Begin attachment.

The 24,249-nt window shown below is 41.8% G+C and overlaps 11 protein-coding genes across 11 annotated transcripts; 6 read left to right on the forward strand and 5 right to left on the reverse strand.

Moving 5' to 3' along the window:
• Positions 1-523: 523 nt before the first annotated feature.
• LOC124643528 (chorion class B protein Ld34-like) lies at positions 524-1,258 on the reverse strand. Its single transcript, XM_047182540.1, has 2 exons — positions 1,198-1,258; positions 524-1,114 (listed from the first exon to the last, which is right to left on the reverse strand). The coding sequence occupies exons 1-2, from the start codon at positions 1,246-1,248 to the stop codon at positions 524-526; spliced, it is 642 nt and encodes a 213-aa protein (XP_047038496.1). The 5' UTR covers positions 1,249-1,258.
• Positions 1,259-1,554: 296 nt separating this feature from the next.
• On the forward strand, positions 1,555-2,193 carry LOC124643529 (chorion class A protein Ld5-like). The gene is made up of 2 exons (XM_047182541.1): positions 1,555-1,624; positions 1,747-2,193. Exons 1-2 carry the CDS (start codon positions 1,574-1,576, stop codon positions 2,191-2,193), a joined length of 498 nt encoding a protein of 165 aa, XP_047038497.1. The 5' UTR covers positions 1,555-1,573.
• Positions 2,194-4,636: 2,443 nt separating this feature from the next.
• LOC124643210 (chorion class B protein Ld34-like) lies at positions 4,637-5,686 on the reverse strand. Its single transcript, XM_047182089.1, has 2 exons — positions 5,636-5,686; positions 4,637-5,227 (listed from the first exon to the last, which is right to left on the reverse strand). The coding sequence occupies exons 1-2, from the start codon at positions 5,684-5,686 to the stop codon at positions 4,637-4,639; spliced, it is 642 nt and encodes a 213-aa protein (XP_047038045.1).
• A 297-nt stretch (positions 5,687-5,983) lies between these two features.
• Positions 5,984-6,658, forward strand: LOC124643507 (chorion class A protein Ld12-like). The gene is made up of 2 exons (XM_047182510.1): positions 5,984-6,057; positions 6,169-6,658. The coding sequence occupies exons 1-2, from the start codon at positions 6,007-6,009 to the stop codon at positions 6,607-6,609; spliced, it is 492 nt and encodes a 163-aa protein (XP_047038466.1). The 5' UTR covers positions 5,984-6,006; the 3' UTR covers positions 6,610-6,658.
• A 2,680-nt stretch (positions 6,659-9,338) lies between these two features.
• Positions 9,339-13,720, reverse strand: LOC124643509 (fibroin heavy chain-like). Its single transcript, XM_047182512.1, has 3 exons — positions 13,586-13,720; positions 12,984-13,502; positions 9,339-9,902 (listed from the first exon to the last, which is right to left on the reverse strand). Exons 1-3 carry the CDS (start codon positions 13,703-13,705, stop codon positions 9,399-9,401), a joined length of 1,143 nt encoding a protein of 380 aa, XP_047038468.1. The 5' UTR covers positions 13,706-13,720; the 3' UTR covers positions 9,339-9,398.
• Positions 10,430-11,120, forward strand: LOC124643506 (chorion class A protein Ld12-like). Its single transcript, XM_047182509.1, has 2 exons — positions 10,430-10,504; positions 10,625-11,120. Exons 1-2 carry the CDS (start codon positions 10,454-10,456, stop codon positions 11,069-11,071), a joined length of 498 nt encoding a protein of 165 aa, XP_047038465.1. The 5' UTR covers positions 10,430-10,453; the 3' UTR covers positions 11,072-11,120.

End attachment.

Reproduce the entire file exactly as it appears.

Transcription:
The 24,249-nt window shown below is 41.8% G+C and overlaps 11 protein-coding genes across 11 annotated transcripts; 6 read left to right on the forward strand and 5 right to left on the reverse strand.

Moving 5' to 3' along the window:
• Positions 1-523: 523 nt before the first annotated feature.
• LOC124643528 (chorion class B protein Ld34-like) lies at positions 524-1,258 on the reverse strand. Its single transcript, XM_047182540.1, has 2 exons — positions 1,198-1,258; positions 524-1,114 (listed from the first exon to the last, which is right to left on the reverse strand). The coding sequence occupies exons 1-2, from the start codon at positions 1,246-1,248 to the stop codon at positions 524-526; spliced, it is 642 nt and encodes a 213-aa protein (XP_047038496.1). The 5' UTR covers positions 1,249-1,258.
• Positions 1,259-1,554: 296 nt separating this feature from the next.
• On the forward strand, positions 1,555-2,193 carry LOC124643529 (chorion class A protein Ld5-like). The gene is made up of 2 exons (XM_047182541.1): positions 1,555-1,624; positions 1,747-2,193. Exons 1-2 carry the CDS (start codon positions 1,574-1,576, stop codon positions 2,191-2,193), a joined length of 498 nt encoding a protein of 165 aa, XP_047038497.1. The 5' UTR covers positions 1,555-1,573.
• Positions 2,194-4,636: 2,443 nt separating this feature from the next.
• LOC124643210 (chorion class B protein Ld34-like) lies at positions 4,637-5,686 on the reverse strand. Its single transcript, XM_047182089.1, has 2 exons — positions 5,636-5,686; positions 4,637-5,227 (listed from the first exon to the last, which is right to left on the reverse strand). The coding sequence occupies exons 1-2, from the start codon at positions 5,684-5,686 to the stop codon at positions 4,637-4,639; spliced, it is 642 nt and encodes a 213-aa protein (XP_047038045.1).
• A 297-nt stretch (positions 5,687-5,983) lies between these two features.
• Positions 5,984-6,658, forward strand: LOC124643507 (chorion class A protein Ld12-like). The gene is made up of 2 exons (XM_047182510.1): positions 5,984-6,057; positions 6,169-6,658. The coding sequence occupies exons 1-2, from the start codon at positions 6,007-6,009 to the stop codon at positions 6,607-6,609; spliced, it is 492 nt and encodes a 163-aa protein (XP_047038466.1). The 5' UTR covers positions 5,984-6,006; the 3' UTR covers positions 6,610-6,658.
• A 2,680-nt stretch (positions 6,659-9,338) lies between these two features.
• Positions 9,339-13,720, reverse strand: LOC124643509 (fibroin heavy chain-like). Its single transcript, XM_047182512.1, has 3 exons — positions 13,586-13,720; positions 12,984-13,502; positions 9,339-9,902 (listed from the first exon to the last, which is right to left on the reverse strand). Exons 1-3 carry the CDS (start codon positions 13,703-13,705, stop codon positions 9,399-9,401), a joined length of 1,143 nt encoding a protein of 380 aa, XP_047038468.1. The 5' UTR covers positions 13,706-13,720; the 3' UTR covers positions 9,339-9,398.
• Positions 10,430-11,120, forward strand: LOC124643506 (chorion class A protein Ld12-like). Its single transcript, XM_047182509.1, has 2 exons — positions 10,430-10,504; positions 10,625-11,120. Exons 1-2 carry the CDS (start codon positions 10,454-10,456, stop codon positions 11,069-11,071), a joined length of 498 nt encoding a protein of 165 aa, XP_047038465.1. The 5' UTR covers positions 10,430-10,453; the 3' UTR covers positions 11,072-11,120.